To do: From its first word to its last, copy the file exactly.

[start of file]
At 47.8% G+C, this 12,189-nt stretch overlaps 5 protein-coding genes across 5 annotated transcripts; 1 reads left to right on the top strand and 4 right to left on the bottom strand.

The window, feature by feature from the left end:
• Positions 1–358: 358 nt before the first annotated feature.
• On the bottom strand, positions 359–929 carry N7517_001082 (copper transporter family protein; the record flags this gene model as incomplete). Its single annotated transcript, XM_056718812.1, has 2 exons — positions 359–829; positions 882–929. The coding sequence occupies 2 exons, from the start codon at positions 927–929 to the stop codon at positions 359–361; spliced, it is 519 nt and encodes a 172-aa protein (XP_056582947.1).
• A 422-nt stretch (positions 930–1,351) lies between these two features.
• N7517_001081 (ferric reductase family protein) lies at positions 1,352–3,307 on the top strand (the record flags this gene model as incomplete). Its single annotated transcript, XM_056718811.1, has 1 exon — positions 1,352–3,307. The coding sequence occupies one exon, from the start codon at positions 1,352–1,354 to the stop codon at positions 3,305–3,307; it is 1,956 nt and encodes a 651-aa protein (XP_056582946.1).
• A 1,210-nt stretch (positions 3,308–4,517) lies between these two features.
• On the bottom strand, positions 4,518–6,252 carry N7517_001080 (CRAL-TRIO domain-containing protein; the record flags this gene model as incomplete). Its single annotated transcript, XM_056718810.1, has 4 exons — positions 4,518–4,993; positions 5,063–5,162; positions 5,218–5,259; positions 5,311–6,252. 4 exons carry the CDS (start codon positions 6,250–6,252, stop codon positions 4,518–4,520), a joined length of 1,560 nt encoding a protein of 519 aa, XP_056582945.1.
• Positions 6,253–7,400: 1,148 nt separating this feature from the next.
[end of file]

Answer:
At 47.8% G+C, this 12,189-nt stretch overlaps 5 protein-coding genes across 5 annotated transcripts; 1 reads left to right on the top strand and 4 right to left on the bottom strand.

The window, feature by feature from the left end:
• Positions 1–358: 358 nt before the first annotated feature.
• On the bottom strand, positions 359–929 carry N7517_001082 (copper transporter family protein; the record flags this gene model as incomplete). Its single annotated transcript, XM_056718812.1, has 2 exons — positions 359–829; positions 882–929. The coding sequence occupies 2 exons, from the start codon at positions 927–929 to the stop codon at positions 359–361; spliced, it is 519 nt and encodes a 172-aa protein (XP_056582947.1).
• A 422-nt stretch (positions 930–1,351) lies between these two features.
• N7517_001081 (ferric reductase family protein) lies at positions 1,352–3,307 on the top strand (the record flags this gene model as incomplete). Its single annotated transcript, XM_056718811.1, has 1 exon — positions 1,352–3,307. The coding sequence occupies one exon, from the start codon at positions 1,352–1,354 to the stop codon at positions 3,305–3,307; it is 1,956 nt and encodes a 651-aa protein (XP_056582946.1).
• A 1,210-nt stretch (positions 3,308–4,517) lies between these two features.
• On the bottom strand, positions 4,518–6,252 carry N7517_001080 (CRAL-TRIO domain-containing protein; the record flags this gene model as incomplete). Its single annotated transcript, XM_056718810.1, has 4 exons — positions 4,518–4,993; positions 5,063–5,162; positions 5,218–5,259; positions 5,311–6,252. 4 exons carry the CDS (start codon positions 6,250–6,252, stop codon positions 4,518–4,520), a joined length of 1,560 nt encoding a protein of 519 aa, XP_056582945.1.
• Positions 6,253–7,400: 1,148 nt separating this feature from the next.